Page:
We Don’t Get a Vote on the Woke Revolution
You don’t get to vote on the revolution. That’s kind of the point. From the happy example of Colonial America to the terrors that mutilated and murdered innocents in France, Russia, and China, revolutionaries work outside the established system to impose a new order.
So it is with today’s woke revolution. The potent cultural forces that have mainstreamed radical concepts such as “white privilege,” “microaggressions,” and “gender fluidity” are beyond the reach of American democracy.
No one voted for any of it; it cannot be stopped at the ballot box. Electing anti-woke politicians in 2022 and 2024 will not turn the tide.
The embrace of woke ideology by many prestigious news outlets – as symbolized by the New York Times’ 1619 Project, which recasts American society through the cramped lens of racism and oppression – is not subject to popular approval. Neither is the American Medical Association’s move to view health disparities between blacks and other Americans as the result of “systemic racism” (rather than biology, personal behavior, or cultural influences).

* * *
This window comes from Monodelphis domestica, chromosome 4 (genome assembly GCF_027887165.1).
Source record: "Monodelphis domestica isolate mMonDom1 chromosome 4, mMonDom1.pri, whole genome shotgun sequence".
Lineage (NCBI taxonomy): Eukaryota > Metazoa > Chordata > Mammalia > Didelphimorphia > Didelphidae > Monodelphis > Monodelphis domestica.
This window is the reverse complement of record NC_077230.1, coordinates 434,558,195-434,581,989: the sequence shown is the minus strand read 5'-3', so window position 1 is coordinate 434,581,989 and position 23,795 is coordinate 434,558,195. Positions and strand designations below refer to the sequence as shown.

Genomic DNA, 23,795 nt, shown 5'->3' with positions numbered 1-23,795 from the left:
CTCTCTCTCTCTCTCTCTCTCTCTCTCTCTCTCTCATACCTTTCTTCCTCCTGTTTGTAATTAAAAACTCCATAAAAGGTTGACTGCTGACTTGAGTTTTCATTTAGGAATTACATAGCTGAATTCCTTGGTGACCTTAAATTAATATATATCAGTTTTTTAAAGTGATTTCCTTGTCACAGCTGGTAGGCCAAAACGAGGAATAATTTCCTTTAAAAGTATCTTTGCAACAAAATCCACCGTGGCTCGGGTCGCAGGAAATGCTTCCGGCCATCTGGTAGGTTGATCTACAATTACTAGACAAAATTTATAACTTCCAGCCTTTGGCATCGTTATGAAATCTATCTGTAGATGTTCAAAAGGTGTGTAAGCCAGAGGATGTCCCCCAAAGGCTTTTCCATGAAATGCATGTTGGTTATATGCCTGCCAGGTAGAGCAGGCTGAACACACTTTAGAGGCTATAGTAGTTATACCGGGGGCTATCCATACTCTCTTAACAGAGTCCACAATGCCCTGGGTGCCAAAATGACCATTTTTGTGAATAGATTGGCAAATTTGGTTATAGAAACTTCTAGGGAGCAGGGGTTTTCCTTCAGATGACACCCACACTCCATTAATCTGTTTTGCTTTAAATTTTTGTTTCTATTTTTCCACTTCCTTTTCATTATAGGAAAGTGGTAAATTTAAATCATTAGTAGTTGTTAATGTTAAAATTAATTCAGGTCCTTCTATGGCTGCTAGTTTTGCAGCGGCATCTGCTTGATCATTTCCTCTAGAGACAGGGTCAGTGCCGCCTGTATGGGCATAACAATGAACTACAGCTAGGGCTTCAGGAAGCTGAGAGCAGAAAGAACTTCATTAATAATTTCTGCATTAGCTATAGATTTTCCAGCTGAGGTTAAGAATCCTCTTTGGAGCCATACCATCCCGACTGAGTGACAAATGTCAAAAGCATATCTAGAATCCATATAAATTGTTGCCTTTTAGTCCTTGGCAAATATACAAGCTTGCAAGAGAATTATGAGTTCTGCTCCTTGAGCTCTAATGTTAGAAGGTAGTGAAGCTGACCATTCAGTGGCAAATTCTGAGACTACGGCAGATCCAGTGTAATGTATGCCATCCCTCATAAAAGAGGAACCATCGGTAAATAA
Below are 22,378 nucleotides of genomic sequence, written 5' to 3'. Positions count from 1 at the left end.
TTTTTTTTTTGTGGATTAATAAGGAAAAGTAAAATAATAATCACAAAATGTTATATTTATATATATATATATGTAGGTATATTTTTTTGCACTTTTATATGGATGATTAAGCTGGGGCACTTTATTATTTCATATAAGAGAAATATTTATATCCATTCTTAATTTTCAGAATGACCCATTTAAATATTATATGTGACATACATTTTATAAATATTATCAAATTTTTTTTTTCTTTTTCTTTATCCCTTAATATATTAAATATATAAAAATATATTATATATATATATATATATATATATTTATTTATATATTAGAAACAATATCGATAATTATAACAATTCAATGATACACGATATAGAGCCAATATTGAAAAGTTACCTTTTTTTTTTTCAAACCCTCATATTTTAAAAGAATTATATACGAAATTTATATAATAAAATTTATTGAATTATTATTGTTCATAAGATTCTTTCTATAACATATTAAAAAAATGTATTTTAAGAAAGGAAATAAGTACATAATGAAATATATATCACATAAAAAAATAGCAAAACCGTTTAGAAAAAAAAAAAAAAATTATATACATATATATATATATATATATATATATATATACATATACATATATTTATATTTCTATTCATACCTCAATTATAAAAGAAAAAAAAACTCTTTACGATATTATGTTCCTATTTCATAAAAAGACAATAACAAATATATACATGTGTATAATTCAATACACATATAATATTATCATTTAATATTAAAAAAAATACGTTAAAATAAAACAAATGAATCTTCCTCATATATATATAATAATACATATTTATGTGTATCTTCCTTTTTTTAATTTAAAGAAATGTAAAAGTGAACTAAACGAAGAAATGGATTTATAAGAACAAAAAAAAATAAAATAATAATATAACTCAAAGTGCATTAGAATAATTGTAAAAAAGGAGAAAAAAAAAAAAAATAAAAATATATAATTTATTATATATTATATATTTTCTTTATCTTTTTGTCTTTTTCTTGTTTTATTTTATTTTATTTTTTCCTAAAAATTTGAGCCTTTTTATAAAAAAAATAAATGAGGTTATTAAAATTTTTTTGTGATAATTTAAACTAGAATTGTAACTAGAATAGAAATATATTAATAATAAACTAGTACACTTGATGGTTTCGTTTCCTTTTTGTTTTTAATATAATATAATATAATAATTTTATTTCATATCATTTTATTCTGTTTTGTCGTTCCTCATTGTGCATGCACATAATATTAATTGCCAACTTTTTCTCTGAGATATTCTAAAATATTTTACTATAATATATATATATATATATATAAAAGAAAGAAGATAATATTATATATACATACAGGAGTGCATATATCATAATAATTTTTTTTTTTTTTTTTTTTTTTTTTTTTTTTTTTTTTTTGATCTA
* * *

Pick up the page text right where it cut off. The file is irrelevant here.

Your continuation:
We don’t get to vote on the decision by the National Institutes of Health, the nation’s largest funder of biomedical research, to commit $90 million in funding along with “every tool at our disposal to remediate the chronic problem of structural racism.” The same goes for the diktat in corporate America to mandate race and gender into their hiring decisions, or the woke-saturated culture that predominates at most American colleges and universities, where faculty applicants are asked to sign loyalty oaths to diversity and equity.
Parental opposition to the influence of critical race theory in public schools shows that pushback is possible. School board meetings are one of the few public venues where ordinary Americans can voice their discontent to this ideology, which casts white kindergarteners as oppressors and non-white
Article from LewRockwell